Detroit’s The Albert Nears Completion, Interior Fuses History into Design


The former Griswold Building, at 1214 Griswold, is nearing a complete renovation that puts 127 renovated units right in the heart of downtown Detroit.

“When you think about what’s going on at Capitol Park (the area behind the Westin Book Cadillac Hotel), it’s going to be a very vibrant setting,” says Richard Broder, CEO of Birmingham-based Broder & Sachse Real Estate Services, which manages the property, now called The Albert. “We’re the first of several openings out here.”

Broder says his company began leasing completed units this spring, with contractors just finishing up the last few apartments. Talks are also under way with retailers to fill the 14,000 square feet of space on the building’s first floor.

Kelly Deines, creative director at Rossetti — which served as the design architect for the common spaces in the project, which converted the building’s HUD Section-8 senior housing to market-rate apartments — describes the interior as “old meets new.” 

“Even the namesake of the project is based on the fact that architect Albert Kahn did the building in (1929),” Deines says. “So we basically looked at this as a fusion of 1920s architecture and the look and feel of what seems to be attracting youth to work in the city of Detroit.”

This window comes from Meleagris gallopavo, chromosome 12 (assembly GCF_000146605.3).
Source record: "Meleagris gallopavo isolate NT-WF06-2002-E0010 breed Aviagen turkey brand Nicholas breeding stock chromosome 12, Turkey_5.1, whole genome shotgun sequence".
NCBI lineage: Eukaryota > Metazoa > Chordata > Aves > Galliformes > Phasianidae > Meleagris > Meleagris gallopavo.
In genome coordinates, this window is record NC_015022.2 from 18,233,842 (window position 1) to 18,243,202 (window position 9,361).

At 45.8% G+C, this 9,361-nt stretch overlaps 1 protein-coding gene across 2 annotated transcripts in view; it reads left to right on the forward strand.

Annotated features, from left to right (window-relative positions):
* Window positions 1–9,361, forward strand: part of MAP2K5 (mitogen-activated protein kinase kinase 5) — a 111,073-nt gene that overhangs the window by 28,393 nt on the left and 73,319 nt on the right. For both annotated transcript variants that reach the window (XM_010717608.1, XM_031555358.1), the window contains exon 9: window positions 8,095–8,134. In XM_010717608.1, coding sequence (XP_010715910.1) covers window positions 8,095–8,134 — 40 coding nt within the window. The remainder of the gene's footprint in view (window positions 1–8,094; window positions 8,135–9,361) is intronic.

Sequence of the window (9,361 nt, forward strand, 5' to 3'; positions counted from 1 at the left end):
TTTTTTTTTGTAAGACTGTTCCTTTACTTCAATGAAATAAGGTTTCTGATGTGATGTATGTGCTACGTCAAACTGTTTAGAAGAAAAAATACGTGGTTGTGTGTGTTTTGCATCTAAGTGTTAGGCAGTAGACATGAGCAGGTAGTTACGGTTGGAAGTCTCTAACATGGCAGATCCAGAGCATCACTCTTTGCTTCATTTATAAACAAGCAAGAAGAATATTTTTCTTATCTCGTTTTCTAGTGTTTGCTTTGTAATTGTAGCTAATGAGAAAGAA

Deines compares the renovation to a sort of excavation or an archeological dig, which revealed hidden black granite and stone materials. “We were able to redeem the ceiling heights from the 1920s era,” he adds.

In keeping with a collaborative, startup-minded theme, the designer opened the first floor by replacing stonewalls with floor-to-ceiling glass, highlighting the view of the Capitol Park Historic District and park. They also worked to position the entrance lobby as a sort of living room.

“People don’t normally hang out it their (apartment) lobby, but we made that space look like you could comfortably sit there and feel like you’re at your favorite restaurant or club,” Deines says. “We were inspired by color palettes from the arts and crafts textile designer William Morris, but kind of electrified them.”

For more information about the building, where residential units designed by Detroit-based Kraemer Design Group start at $1,295 a month, visit

IN OTHER DESIGN NEWS, Design Industries Foundation Fighting AIDS will help kick off the Detroit Design Festival with its Dining By Design event to be held Thursday to Saturday at the former Federal Reserve Building in Detroit.

The event will culminate with the Dining by Design Gala, which brings together local talent with sponsors to create three-dimensional dining installations for each of the tables.

“Detroit has such an incredible legacy and design community that encompassed pretty much all aspects of design,” says Deines, a co-chair of the event. “Here, we have automotive — which not every city has. You’ve also got exhibition, graphics, art design, interiors, architecture, and product.

“When you get all of these people together and create a environment around something that’s so fundamental like food, you end up having some pretty wonderful things to take a look at that.”

For more information about the event, click here.

Editor’s note: The original version of this article identified only Rosetti as the design architect for the Albert. It has since been updated to reflect that Rossetti designed the common spaces, and Kraemer Design Group designed the residential units.